power switch for your rigs
Designed by sv3ora
When I started collecting vintage rigs, I
ended up in a line of rigs on my bench, that were sitting there,
disconnected from any mains cables or the antenna. I wanted these rigs
to be ready to fire at any time I wanted to, without having to
connect/disconnect cables all the time. I also wanted to be able to
compare different rigs performances at the flip of a switch, which is
the only way this can be done on the HF quick fading conditions. For
power cables, the solution was to leave them connected in the mains
plugs all the time. My
rigs that have an internal PSU, have mechanical switches, so they are
isolated from the mains when they are switched off. The rigs that are
powered by an external PSU, depend on the external PSU main switch for
isolation (in case they haven't mechanichal switches on them), which in
my case is mechanical and switches off the mains power, when the PSU is
After a bit of brainstorming, the circuit I ended up is shown below. The circuit is able to switch a common antenna to four different rigs. Why four? Because this was the capacity of my switch and the number of connectors I had available. If you have a greater capacity switch and more connectors, expand the circuit to your needs.
The next image, shows the back of the metal chassis used for the RF switch. Note the isolated ANT connector. Isolation has been done with a PVC sheet and isolated screw rings. Also note the usage of BNC connectors. I used BNC connectors for various reasons. They are excellent connectors with quick lock/unlock features. You do not need to screw them (and wear them out) and once fit in place they are not unscrewed. Once fitted in place, they allow for rotating the connection without unscrewing the cable or bending it. They can handle 100W easily. Despite all these features, they are much smaller in size and lighter. Their reduced size fits easily to reduced diameter cables like the RG-58 and similar. In an RF switch where there are lots of cables connected, this does make a difference. They are also very common and very cheap. There are even types that do not require soldering at all to fit a coaxial to them. I use BNC connectors even at my antenna side, as they have been proven to be quite waterproof. The types of BNC connectors I choose are not silver plated. Despite silver plated connectors are better, in the long term they are corroded by humidity and become much worst than the nickel plated connectors. The sonnectors I used are nickel plated with gold plated central conductors. I have found these types to be much more durable over the years, despite being cheaper.
Below is a first look at the internals of the RF switch. The BNC sonnectors used, are the square flange types. I used this type of connectors because when they are fitter onto the chassis, they cannot be unscrewed, unlike the single-hole types. The coaxial cable used for the internal switch connections, is the RG-223. This cable is silver-plated (both the central conductor and the braid), it has double braid for increased shielding, it is of the same diameter as the RG-58 and it has a bit lower loss. The cable loss is negligible though for such small pieces of cable. The same type of cable has been used for the internal switch connections as well as for the connections of the switch to the rigs. Appropriate lengths of RG-223 cables were cut and fitted with BNC connectors at one side and the appropriate rig connectors at their other side.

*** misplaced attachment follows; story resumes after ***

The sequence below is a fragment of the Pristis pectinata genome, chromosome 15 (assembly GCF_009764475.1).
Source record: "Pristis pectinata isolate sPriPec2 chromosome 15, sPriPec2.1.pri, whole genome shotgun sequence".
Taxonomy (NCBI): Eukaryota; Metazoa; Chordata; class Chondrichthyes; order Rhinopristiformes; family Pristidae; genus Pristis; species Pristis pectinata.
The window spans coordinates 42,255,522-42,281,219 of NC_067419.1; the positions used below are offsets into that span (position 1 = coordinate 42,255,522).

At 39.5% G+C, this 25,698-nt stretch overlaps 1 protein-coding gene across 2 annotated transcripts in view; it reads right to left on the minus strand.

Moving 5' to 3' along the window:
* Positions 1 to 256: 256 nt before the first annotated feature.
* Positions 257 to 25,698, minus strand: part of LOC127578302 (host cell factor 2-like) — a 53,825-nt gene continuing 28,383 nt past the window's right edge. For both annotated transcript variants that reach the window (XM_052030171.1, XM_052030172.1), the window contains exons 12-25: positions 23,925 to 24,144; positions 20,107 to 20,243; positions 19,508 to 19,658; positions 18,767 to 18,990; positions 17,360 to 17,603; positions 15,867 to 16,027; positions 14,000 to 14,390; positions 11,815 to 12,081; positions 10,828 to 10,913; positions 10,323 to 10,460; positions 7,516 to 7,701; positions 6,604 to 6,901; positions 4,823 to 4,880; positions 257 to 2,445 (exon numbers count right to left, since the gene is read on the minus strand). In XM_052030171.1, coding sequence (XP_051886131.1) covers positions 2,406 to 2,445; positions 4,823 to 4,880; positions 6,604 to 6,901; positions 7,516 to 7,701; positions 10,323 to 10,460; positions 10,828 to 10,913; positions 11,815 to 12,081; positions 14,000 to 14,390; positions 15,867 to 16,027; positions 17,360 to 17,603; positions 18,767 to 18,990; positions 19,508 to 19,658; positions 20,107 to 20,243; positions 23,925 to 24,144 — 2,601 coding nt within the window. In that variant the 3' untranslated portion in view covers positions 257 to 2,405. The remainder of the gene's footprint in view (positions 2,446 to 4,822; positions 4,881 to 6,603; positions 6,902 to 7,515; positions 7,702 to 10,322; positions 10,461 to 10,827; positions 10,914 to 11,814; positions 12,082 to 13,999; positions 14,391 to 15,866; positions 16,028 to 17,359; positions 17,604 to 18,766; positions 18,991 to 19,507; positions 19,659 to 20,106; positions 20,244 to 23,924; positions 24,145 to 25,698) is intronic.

Below is an overal view of the internal construction of the RF switch. The coaxial cables are soldered onto the switch contacts. Where a ground connection is required, a piece of braid accomplishes this. Do not use thin wires, the device has to allow for at least 100W of HF RF power to pass wthrough it. The neon tube directly connects to the appropriate switch contact and to the chassis.
The most important part of an RF switch is of course the switch itself. For 100W of HF RF power, I would suggest you to use a porcelain switch. I had a 5-positions 4-sections small porcelain switch, which I used. I connected two sections at each side in parallel (adjacent pins connected together). That is, two sections in parallel for the positive wire and two sections in parallel for the braid. I did that for various reasons. First, by using two contacts for each connection instead of one, you increase the power handling capability of the switch. Then, you ensure a sure-contact throughout the years. Any corrosion or wearing on the switch contacts would cause contact problems eventually. By using two contacts for each connection instead of one, you double the probability for a good contact. After all, I had a switch with more sections, so why not make a good use of them?
The results from the RF switch operation are quite satisfying. The overal construction is kept small and low profile. The switch makes a good contact despite being small. The automatic discharger seems to work well. On receive, there is some RF leakage, as I expected, in the near by cables, which is noticed in the higher HF bands or in very strong signals. The very sensitive receivers we use, are able to detect that. This RF leakage occurs even when the switch is in the NC position, where the antenna is disconnected and floating. So, to be honest I have not figured out if the leakage is from the switch or from the external cables in the shack. On TX, there is of course severe leakage from the transmitting coaxial to the rest of the ports. This IS expected. There is leakage even without using any switch at all, in the nearby receivers, when a transmitter operates at such high powers. There is nothing you can do about it really, unless your receiver has a mute capability.
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